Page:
Deja Vu: A Storm Brews in Kansas over Dirty Coal

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While other states are backing away from coal power, the Kansas Legislature seems dead set to clear the way for Sunflower Electric to build two huge, coal-fired power plants on the state’s western plains.

To get those power plants – and the 11 million tons of CO2 they’ll produce each year – lawmakers will first have to circumvent Kansas Health and Environment Secretary Rod Bremby. They tried three times last year and were slapped down by the governor’s vetoes. Now they’re trying again, and they might have the votes this time to succeed.

Bremby made history a year and a half ago when he became the first state official to refuse to issue an air permit based, not on sulfur or mercury emissions, but on the potential danger posed by CO2.

In denying Sunflower’s request for the air permit, Bremby wrote:

It would be irresponsible to ignore emerging information about the contribution of carbon dioxide and other greenhouse gases to climate change and the potential harm to our environment and health if we do nothing.

To get around Bremby, coal-supporters in the Kansas Legislature are going after the secretary’s very authority to regulate power plant emissions. The House Energy and Utilities Committee could vote as early as today on a bill that would prevent the Health and Environment secretary from regulating any power plant pollutants that are not regulated by the federal government.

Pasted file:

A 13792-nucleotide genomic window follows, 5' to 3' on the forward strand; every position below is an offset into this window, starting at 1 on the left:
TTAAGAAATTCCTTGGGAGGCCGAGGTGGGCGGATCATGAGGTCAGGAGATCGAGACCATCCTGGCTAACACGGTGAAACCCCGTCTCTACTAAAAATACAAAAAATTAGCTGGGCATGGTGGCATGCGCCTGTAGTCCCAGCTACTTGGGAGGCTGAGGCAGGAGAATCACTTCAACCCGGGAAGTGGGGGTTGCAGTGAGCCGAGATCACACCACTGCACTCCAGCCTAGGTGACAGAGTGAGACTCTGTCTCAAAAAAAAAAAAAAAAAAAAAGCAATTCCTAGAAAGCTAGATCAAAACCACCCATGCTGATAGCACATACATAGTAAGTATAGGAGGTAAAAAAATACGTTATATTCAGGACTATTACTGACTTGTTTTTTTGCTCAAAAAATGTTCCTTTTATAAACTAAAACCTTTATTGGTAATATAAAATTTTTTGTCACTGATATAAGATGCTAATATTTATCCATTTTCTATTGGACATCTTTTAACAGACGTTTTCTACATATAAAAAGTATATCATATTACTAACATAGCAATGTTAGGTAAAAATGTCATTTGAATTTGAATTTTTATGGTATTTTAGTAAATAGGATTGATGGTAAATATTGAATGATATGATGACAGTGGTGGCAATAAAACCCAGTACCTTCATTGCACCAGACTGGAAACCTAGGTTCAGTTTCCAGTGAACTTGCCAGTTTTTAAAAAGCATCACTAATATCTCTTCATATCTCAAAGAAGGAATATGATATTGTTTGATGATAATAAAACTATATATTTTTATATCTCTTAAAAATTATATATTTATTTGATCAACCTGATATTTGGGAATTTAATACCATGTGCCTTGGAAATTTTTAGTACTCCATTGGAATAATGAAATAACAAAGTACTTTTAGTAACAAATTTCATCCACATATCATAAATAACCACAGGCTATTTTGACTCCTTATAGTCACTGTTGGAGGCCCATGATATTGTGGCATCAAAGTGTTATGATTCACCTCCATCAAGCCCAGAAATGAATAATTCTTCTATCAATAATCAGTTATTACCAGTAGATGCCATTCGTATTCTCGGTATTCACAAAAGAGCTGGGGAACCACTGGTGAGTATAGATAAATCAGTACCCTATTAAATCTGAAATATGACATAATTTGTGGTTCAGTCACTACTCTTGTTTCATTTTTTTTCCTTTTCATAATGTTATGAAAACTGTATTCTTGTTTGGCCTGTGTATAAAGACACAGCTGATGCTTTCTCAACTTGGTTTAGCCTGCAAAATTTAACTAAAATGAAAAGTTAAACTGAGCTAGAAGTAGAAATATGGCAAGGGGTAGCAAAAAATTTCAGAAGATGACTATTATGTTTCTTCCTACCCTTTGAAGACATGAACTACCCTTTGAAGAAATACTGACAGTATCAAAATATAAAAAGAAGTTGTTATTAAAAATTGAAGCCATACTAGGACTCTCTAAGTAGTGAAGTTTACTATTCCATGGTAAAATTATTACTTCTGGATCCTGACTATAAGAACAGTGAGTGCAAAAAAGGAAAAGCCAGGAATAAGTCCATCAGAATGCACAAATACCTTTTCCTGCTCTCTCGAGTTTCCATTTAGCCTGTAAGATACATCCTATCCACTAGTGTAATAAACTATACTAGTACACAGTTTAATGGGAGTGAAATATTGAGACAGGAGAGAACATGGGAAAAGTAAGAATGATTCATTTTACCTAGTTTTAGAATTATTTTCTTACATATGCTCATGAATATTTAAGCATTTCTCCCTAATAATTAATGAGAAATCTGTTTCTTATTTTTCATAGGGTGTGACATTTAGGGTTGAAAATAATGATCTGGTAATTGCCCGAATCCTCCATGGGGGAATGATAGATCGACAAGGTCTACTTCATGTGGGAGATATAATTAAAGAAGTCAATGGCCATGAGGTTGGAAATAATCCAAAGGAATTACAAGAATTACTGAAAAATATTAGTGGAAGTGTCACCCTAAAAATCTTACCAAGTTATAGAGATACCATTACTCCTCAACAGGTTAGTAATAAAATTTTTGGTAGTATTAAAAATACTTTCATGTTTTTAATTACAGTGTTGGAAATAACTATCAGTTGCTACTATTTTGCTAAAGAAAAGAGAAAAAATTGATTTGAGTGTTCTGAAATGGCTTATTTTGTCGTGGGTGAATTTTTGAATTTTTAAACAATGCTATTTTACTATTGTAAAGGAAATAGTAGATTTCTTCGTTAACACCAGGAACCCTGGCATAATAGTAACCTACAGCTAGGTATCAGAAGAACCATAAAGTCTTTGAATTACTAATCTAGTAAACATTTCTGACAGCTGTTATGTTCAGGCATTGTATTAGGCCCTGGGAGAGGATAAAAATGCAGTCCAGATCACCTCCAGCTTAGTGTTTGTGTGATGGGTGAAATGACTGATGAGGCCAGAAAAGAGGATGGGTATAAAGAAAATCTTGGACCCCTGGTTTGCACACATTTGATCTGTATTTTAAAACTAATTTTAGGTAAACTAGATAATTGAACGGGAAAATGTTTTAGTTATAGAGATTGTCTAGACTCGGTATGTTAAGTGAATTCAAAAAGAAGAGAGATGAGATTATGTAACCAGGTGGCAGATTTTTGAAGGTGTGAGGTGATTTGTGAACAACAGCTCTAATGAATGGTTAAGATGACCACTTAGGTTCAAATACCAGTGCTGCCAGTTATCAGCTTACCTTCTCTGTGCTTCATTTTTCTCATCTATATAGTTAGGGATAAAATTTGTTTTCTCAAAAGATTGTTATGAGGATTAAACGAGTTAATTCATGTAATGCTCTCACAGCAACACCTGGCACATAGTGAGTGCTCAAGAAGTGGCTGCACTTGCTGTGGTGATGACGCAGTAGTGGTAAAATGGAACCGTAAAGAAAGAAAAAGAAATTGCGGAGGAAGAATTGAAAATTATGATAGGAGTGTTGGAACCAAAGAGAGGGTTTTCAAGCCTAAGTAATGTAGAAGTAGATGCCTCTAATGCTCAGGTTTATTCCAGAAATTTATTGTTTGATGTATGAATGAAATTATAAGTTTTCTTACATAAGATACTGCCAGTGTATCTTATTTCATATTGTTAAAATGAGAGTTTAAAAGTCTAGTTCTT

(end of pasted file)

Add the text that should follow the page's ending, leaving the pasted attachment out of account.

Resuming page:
CO2 is not on the U.S. Environmental Protection Agency’s list, at least not yet.

The EPA has the authority to regulate CO2 under the Clean Air Act, it just needs to make the move. As Kansas Sierra Club legislative director Tom Thompson told us:

Everybody’s saying, ‘Damn it, why doesn’t the president and EPA issues some carbon regulations and rules?’

In 2007, about six months before Bremby rejected Sunflower’s air permit, the U.S. Supreme Court ruled that the EPA has the authority to regulate greenhouse gases and that it cannot refuse to use that authority simply because of policy preferences. The court ordered the EPA to make a determination based on science. If the agency found a danger to public health and welfare, the EPA would have to begin setting standards to regulate greenhouse gases emissions from motor vehicles.

The Bush administration never acted on the ruling.

The Obama administration is looking at the case now. When we asked the EPA last week if it would take up the issue, the response was: "EPA is confident that people will be satisfied by how quickly and carefully the agency addresses this matter." That sounds promising.

In the meantime, the Sunflower coal plant legislation is moving along. Sunflower’s supporters nearly had enough votes to override Gov. Kathleen Sebelius’ vetoes last year. If they tuck this year’s bill into a larger energy package, as it appears they will, they just might succeed.

Simran Sethi, creator of the Sundance series The Good Fight and a lecturer at the University of Kansas, described on Huffington Post what will happen if those two 700 MW plants become reality: